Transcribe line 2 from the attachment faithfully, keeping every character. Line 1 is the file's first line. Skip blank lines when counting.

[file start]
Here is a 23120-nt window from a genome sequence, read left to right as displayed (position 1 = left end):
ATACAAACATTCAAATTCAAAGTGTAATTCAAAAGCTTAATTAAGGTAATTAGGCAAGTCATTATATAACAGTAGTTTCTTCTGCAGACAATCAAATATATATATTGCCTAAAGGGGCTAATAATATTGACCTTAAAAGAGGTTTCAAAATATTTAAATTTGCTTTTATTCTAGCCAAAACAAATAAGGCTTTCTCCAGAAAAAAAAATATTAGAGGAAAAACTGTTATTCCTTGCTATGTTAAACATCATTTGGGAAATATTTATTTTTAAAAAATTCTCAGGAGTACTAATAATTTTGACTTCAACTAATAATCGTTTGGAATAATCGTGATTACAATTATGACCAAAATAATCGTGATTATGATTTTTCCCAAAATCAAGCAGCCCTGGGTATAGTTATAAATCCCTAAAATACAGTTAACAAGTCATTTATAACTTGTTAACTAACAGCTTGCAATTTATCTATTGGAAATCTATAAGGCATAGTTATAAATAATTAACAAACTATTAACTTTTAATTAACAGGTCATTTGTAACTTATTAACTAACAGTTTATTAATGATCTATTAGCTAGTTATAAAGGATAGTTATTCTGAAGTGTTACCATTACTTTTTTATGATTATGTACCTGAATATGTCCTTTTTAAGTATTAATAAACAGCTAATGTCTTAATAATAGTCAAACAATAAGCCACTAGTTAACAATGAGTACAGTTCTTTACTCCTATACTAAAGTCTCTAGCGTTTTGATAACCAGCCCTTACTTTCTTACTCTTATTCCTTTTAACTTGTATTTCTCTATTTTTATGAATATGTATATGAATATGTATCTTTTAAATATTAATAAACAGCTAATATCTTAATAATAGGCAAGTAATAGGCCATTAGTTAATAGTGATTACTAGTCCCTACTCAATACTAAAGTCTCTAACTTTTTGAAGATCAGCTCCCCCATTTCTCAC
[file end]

ATACAAACATTCAAATTCAAAGTGTAATTCAAAAGCTTAATTAAGGTAATTAGGCAAGTCATTATATAACAGTAGTTTCTTCTGCAGACAATCAAATATATATATTGCCTAAAGGGGCTAATAATATTGACCTTAAAAGAGGTTTCAAAATATTTAAATTTGCTTTTATTCTAGCCAAAACAAATAAGGCTTTCTCCAGAAAAAAAAATATTAGAGGAAAAACTGTTATTCCTTGCTATGTTAAACATCATTTGGGAAATATTTATTTTTAAAAAATTCTCAGGAGTACTAATAATTTTGACTTCAACTAATAATCGTTTGGAATAATCGTGATTACAATTATGACCAAAATAATCGTGATTATGATTTTTCCCAAAATCAAGCAGCCCTGGGTATAGTTATAAATCCCTAAAATACAGTTAACAAGTCATTTATAACTTGTTAACTAACAGCTTGCAATTTATCTATTGGAAATCTATAAGGCATAGTTATAAATAATTAACAAACTATTAACTTTTAATTAACAGGTCATTTGTAACTTATTAACTAACAGTTTATTAATGATCTATTAGCTAGTTATAAAGGATAGTTATTCTGAAGTGTTACCATTACTTTTTTATGATTATGTACCTGAATATGTCCTTTTTAAGTATTAATAAACAGCTAATGTCTTAATAATAGTCAAACAATAAGCCACTAGTTAACAATGAGTACAGTTCTTTACTCCTATACTAAAGTCTCTAGCGTTTTGATAACCAGCCCTTACTTTCTTACTCTTATTCCTTTTAACTTGTATTTCTCTATTTTTATGAATATGTATATGAATATGTATCTTTTAAATATTAATAAACAGCTAATATCTTAATAATAGGCAAGTAATAGGCCATTAGTTAATAGTGATTACTAGTCCCTACTCAATACTAAAGTCTCTAACTTTTTGAAGATCAGCTCCCCCATTTCTCAC